Home > Portals and Puppy Dogs(6)

Portals and Puppy Dogs(6)
Author: Amy Lane

“But what?” Simon asked shortly, wanting to get this entire rejecting thing over with.

“But you’re my boss!”

“Do you think I’d fire you or demote you or whatever if you said no?” he asked, appalled.

“No.” Alex’s arms fell to his sides. “You… you’ve always seemed like one of the good guys. Except, uhm, straight.” He lifted his head suddenly. “You have a girlfriend.”

“I do not!” News to Simon.

“You do too! I’ve seen her.”

“Seen who?”

“Girl! Tall. Pretty. Blond. Ginormous blue eyes? Legs for miles? Nice—” He was flailing again, his hands making unmistakable shapes over his chest. “—dresses,” he finished before burying his face in his hands. “You’re straight!”

“No. I’m a very good friend to Chris Lockhart is what I am,” Simon told him, some of his tension easing up a bit.

“What in the hell—”

“You’re talking about Audra,” Simon said patiently. “Audra Lockhart. She’s Chris’s little sister. She’s sort of rooming with me right now as she does freelance reporting.” He made a face. “She’d room with Chris and Jasmine, but, you know, they, uh….”

Alex’s eyes got as big as dinner plates, which meant he paid attention to office gossip too. “Isn’t she pregnant with someone else’s baby and they’re having a hellacious divorce?”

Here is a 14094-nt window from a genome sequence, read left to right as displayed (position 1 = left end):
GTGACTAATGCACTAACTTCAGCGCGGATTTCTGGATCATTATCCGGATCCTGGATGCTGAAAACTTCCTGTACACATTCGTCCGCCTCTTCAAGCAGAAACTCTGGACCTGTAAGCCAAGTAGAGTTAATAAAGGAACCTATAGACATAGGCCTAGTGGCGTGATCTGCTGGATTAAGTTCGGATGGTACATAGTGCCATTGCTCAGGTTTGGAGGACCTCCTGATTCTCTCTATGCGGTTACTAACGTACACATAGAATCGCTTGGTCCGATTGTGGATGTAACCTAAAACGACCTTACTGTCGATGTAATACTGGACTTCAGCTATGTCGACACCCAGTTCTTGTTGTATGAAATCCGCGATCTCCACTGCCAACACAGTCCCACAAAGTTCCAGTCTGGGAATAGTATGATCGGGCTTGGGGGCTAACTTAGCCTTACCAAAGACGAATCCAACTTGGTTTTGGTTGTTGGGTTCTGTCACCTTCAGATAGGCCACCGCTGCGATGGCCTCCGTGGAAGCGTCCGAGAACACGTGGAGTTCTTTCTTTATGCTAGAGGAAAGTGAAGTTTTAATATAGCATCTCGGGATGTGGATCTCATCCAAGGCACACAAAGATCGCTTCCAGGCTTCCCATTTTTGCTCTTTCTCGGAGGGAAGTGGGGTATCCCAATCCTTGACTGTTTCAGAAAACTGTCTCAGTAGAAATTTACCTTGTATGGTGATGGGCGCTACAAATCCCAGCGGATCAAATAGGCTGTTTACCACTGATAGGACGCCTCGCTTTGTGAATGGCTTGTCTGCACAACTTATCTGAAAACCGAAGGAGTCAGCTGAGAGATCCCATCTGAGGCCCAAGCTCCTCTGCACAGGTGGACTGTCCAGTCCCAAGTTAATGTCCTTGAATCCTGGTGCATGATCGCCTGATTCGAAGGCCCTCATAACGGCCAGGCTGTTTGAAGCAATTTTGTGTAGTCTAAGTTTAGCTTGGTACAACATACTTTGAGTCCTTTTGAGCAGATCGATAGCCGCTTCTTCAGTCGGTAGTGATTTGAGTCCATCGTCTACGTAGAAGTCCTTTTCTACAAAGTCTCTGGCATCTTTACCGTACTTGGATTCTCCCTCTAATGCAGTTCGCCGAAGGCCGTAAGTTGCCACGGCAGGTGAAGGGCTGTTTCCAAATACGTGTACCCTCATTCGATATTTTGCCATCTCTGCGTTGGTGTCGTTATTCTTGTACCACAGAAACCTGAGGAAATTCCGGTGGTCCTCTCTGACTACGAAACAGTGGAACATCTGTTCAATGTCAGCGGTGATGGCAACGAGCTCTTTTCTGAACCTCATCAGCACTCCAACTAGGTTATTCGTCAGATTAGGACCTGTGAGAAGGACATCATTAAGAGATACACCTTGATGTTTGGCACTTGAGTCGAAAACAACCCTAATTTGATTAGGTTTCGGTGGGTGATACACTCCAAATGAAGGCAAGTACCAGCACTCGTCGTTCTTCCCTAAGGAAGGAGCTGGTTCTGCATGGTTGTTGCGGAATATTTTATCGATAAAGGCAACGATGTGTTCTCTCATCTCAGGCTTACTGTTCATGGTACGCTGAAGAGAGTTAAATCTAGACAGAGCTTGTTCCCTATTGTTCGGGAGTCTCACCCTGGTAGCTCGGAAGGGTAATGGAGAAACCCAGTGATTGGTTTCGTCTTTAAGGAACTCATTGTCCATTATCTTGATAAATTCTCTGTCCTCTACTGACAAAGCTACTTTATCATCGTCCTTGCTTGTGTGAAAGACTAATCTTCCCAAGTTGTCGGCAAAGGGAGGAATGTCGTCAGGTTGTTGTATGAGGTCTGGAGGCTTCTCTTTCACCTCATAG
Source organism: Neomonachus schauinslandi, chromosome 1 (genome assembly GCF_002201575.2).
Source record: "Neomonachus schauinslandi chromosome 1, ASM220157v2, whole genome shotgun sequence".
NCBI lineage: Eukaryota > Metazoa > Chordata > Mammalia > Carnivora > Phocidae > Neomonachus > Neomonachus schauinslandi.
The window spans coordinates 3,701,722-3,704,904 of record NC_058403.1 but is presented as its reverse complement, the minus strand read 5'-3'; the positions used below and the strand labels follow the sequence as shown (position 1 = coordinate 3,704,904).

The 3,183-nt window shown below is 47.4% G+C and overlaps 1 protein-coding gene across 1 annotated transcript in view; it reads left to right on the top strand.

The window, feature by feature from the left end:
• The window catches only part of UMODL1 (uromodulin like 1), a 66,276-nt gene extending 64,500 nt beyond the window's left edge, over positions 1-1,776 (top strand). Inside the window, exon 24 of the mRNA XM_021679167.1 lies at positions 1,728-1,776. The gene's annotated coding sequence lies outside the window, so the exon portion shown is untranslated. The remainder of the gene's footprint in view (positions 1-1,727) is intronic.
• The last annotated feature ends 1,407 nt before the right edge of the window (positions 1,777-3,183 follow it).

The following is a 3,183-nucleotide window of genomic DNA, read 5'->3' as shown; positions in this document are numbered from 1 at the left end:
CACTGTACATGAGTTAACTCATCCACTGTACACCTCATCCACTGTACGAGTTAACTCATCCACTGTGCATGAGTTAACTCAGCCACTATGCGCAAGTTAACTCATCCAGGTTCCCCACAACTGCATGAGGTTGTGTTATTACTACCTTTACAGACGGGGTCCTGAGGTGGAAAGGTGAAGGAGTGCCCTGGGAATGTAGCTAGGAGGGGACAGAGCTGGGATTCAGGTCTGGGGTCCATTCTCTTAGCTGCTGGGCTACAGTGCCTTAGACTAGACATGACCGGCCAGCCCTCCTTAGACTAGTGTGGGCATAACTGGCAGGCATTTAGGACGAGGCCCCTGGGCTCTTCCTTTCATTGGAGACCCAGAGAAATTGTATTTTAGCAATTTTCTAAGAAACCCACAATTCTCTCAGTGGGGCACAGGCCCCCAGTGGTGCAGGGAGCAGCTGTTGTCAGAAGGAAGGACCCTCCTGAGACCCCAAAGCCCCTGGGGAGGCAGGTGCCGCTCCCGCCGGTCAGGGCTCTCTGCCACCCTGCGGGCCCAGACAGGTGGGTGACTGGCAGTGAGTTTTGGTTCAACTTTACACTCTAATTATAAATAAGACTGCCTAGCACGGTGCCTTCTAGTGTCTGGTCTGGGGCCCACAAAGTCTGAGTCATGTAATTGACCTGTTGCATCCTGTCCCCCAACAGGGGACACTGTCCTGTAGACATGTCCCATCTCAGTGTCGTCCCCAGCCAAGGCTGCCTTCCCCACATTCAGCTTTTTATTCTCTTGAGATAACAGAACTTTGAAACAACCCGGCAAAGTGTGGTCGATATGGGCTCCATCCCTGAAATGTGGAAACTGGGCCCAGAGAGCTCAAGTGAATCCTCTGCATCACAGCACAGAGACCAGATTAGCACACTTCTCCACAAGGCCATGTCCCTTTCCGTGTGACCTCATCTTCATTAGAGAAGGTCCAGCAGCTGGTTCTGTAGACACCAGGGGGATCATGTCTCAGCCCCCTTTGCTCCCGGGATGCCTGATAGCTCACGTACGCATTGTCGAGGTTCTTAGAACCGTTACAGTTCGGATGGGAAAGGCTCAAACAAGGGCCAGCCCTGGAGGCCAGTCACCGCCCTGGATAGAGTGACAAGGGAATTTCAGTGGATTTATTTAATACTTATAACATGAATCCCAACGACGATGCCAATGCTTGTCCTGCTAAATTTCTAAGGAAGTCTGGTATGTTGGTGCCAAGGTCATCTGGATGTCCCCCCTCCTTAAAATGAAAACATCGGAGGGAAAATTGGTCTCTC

Simon nodded emphatically, because their business partner’s love life was starting to take over his and Gabby’s waking hours. “Yes! Yes, they are. And neither one of them will move out of the house because it’s the size of a cathedral and it cost a fortune. So, uh, Audra needed a place to stay, and my parents are unlikely to visit because my father is a diplomat living in South America right now, and my house is big enough for Audra to have her own wing.” He bit his lip tentatively. “She, uh, is a lovely roommate, in case you’re wondering. I told her she could stay as long as she wanted. We make homemade pizza once a week and watch Mystery Science Theater 3000. But, I mean, I’m pan, so I guess it’s possible, but she’s, you know, not who I’m interested in right now.”

Alex’s mouth fell slowly open. “So, uh….”

“You,” Simon said to make sure he understood. “Who I’m interested in right now. You. So, uh, if you’re not interested, that’s fine. We can still come to lunch if you like, but it might be awkward.”

Alex just kept staring at him.

“More awkward,” Simon corrected, wishing he could wake up this morning as someone else. Someone actually suave and not pretending to be suave, someone who had learned social skills in the cradle and wasn’t faking it in a black turtleneck sweater and a douchebag’s haircut.

“Uhm…,” Simon said. He was going to have to change his shirt when he got back to the office. He could smell his own flop sweat at this point.

“Yes,” Alex said, eyes still big.

“Yes what?”

“Yes, we can have lunch together tomorrow. That’s fine. Thank you for asking. I’d love to.” His mouth, a beguiling cross between lean and full, tilted up at the corners and then went back to its usual neutral position. “It can be a date.”

Simon’s smile was sheer relief. “Wow. This… this may be as hard as I’ve worked for a date since college. Excellent. Fantastic.” He allowed some joy—and some teeth—to show. “Fabulous. Thank you. I’m excited!”

“Good,” Alex said, and then it happened, a relaxed, sweet little smile, and Simon’s heart almost stopped. “Me too.”

They turned back to work then—they really were going to be late—but this time their fingers brushed as they walked.